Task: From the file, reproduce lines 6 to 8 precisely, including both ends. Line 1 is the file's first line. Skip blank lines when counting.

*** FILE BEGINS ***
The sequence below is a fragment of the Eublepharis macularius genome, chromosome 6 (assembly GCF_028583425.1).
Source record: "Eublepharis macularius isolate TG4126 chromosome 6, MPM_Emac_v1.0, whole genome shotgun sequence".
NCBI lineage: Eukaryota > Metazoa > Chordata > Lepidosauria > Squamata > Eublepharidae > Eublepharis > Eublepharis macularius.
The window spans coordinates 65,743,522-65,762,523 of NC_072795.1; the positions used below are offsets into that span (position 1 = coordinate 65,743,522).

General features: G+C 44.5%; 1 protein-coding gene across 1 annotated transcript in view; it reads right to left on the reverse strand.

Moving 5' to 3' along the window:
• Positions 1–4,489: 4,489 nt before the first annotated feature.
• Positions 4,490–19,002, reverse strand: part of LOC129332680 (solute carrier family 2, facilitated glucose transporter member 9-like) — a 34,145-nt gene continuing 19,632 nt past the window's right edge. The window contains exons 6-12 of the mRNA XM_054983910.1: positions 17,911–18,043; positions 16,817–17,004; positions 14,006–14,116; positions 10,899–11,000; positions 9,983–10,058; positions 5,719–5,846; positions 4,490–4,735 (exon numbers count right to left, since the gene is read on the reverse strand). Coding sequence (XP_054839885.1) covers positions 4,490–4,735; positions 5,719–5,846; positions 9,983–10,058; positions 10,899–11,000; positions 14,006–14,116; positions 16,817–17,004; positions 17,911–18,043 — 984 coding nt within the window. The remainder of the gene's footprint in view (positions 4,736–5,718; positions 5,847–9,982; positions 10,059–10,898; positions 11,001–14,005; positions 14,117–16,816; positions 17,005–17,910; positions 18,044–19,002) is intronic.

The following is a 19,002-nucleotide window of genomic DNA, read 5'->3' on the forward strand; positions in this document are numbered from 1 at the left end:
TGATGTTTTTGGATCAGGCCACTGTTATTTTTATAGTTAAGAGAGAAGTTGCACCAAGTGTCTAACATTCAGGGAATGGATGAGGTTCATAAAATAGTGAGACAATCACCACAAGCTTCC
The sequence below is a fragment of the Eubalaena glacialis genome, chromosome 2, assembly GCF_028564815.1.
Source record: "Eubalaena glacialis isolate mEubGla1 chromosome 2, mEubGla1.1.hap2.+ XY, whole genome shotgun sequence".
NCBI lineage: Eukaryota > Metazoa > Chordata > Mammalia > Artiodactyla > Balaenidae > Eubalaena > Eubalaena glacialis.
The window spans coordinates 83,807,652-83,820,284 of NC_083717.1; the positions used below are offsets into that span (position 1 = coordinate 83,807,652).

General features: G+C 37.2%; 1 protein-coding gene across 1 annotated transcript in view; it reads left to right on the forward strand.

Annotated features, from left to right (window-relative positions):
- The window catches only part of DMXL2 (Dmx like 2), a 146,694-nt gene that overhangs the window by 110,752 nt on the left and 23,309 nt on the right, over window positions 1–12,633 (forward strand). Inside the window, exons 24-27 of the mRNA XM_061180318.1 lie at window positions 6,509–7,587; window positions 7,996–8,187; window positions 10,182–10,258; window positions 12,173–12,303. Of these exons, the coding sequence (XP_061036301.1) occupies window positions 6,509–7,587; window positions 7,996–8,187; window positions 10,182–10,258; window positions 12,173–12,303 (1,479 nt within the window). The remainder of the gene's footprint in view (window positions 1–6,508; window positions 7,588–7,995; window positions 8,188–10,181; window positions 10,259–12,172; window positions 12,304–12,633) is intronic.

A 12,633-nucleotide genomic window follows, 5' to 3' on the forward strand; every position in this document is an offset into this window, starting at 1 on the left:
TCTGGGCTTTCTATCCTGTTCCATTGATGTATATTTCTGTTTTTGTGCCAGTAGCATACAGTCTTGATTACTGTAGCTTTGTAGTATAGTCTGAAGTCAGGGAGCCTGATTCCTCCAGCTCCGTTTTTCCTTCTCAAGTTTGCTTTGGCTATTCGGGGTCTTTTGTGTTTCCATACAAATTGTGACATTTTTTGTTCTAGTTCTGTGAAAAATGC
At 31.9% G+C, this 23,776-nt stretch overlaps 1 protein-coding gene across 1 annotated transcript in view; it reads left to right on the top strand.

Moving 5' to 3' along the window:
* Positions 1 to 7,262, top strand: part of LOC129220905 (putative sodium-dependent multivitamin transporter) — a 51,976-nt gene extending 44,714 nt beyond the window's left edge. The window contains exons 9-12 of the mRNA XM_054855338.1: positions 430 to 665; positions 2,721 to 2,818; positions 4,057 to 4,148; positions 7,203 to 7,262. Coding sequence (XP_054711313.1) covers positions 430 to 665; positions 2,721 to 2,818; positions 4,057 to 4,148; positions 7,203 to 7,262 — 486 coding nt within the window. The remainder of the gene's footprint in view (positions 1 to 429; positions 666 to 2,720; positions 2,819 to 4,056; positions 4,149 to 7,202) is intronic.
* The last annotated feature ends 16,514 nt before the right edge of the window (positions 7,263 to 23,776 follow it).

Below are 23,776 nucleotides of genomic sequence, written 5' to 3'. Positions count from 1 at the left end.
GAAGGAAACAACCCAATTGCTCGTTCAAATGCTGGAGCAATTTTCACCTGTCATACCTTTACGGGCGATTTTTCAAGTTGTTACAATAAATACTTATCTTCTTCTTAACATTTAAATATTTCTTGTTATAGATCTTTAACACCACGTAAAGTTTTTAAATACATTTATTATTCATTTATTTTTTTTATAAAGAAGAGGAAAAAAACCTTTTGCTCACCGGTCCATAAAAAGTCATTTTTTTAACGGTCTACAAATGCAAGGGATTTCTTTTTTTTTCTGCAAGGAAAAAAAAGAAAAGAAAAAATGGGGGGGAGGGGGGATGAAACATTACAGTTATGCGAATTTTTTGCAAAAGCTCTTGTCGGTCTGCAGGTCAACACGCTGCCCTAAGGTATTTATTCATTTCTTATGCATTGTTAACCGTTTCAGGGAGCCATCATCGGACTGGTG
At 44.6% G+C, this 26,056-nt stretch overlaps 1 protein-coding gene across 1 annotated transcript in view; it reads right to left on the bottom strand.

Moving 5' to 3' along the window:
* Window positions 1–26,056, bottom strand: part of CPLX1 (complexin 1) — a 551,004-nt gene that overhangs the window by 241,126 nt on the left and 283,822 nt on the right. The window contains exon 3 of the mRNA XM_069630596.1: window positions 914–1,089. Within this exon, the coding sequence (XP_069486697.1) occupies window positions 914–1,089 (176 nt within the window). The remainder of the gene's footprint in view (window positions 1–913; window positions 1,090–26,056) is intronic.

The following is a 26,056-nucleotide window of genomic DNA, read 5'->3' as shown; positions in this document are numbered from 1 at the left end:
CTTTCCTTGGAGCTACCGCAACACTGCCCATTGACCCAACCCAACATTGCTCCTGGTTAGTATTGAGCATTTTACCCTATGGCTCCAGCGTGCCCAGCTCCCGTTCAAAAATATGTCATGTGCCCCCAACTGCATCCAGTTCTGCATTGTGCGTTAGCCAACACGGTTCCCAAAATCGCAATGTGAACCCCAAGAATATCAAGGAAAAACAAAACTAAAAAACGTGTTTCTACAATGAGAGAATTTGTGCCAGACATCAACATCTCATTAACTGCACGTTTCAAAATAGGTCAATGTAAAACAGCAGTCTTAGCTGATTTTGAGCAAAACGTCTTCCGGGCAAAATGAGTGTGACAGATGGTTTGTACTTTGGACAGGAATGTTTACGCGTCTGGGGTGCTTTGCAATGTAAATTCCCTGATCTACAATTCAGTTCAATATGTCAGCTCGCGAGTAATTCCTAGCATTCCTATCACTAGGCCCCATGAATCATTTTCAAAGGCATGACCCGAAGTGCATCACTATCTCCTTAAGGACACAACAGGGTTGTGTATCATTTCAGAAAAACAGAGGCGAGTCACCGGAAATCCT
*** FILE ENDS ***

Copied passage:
Moving 5' to 3' along the window:
• Positions 1–4,489: 4,489 nt before the first annotated feature.
• Positions 4,490–19,002, reverse strand: part of LOC129332680 (solute carrier family 2, facilitated glucose transporter member 9-like) — a 34,145-nt gene continuing 19,632 nt past the window's right edge. The window contains exons 6-12 of the mRNA XM_054983910.1: positions 17,911–18,043; positions 16,817–17,004; positions 14,006–14,116; positions 10,899–11,000; positions 9,983–10,058; positions 5,719–5,846; positions 4,490–4,735 (exon numbers count right to left, since the gene is read on the reverse strand). Coding sequence (XP_054839885.1) covers positions 4,490–4,735; positions 5,719–5,846; positions 9,983–10,058; positions 10,899–11,000; positions 14,006–14,116; positions 16,817–17,004; positions 17,911–18,043 — 984 coding nt within the window. The remainder of the gene's footprint in view (positions 4,736–5,718; positions 5,847–9,982; positions 10,059–10,898; positions 11,001–14,005; positions 14,117–16,816; positions 17,005–17,910; positions 18,044–19,002) is intronic.